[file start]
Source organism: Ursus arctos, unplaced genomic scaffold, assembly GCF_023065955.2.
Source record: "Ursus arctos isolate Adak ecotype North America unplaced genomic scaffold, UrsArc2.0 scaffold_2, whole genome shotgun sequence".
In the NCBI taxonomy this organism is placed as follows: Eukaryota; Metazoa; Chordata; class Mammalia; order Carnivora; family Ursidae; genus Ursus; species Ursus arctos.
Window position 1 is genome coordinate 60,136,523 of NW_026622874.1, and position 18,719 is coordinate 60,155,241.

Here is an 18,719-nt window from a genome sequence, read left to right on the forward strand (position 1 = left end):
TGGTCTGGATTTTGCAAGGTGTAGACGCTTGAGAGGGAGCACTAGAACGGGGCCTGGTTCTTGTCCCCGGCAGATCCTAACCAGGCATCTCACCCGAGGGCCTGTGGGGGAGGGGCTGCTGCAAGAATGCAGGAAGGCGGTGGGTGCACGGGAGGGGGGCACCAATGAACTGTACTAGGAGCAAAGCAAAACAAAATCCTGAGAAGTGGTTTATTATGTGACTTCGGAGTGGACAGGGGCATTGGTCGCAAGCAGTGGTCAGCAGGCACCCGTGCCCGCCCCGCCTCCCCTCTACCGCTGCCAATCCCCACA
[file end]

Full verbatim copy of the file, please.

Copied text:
Source organism: Ursus arctos, unplaced genomic scaffold, assembly GCF_023065955.2.
Source record: "Ursus arctos isolate Adak ecotype North America unplaced genomic scaffold, UrsArc2.0 scaffold_2, whole genome shotgun sequence".
In the NCBI taxonomy this organism is placed as follows: Eukaryota; Metazoa; Chordata; class Mammalia; order Carnivora; family Ursidae; genus Ursus; species Ursus arctos.
Window position 1 is genome coordinate 60,136,523 of NW_026622874.1, and position 18,719 is coordinate 60,155,241.

Here is an 18,719-nt window from a genome sequence, read left to right on the forward strand (position 1 = left end):
TGGTCTGGATTTTGCAAGGTGTAGACGCTTGAGAGGGAGCACTAGAACGGGGCCTGGTTCTTGTCCCCGGCAGATCCTAACCAGGCATCTCACCCGAGGGCCTGTGGGGGAGGGGCTGCTGCAAGAATGCAGGAAGGCGGTGGGTGCACGGGAGGGGGGCACCAATGAACTGTACTAGGAGCAAAGCAAAACAAAATCCTGAGAAGTGGTTTATTATGTGACTTCGGAGTGGACAGGGGCATTGGTCGCAAGCAGTGGTCAGCAGGCACCCGTGCCCGCCCCGCCTCCCCTCTACCGCTGCCAATCCCCACA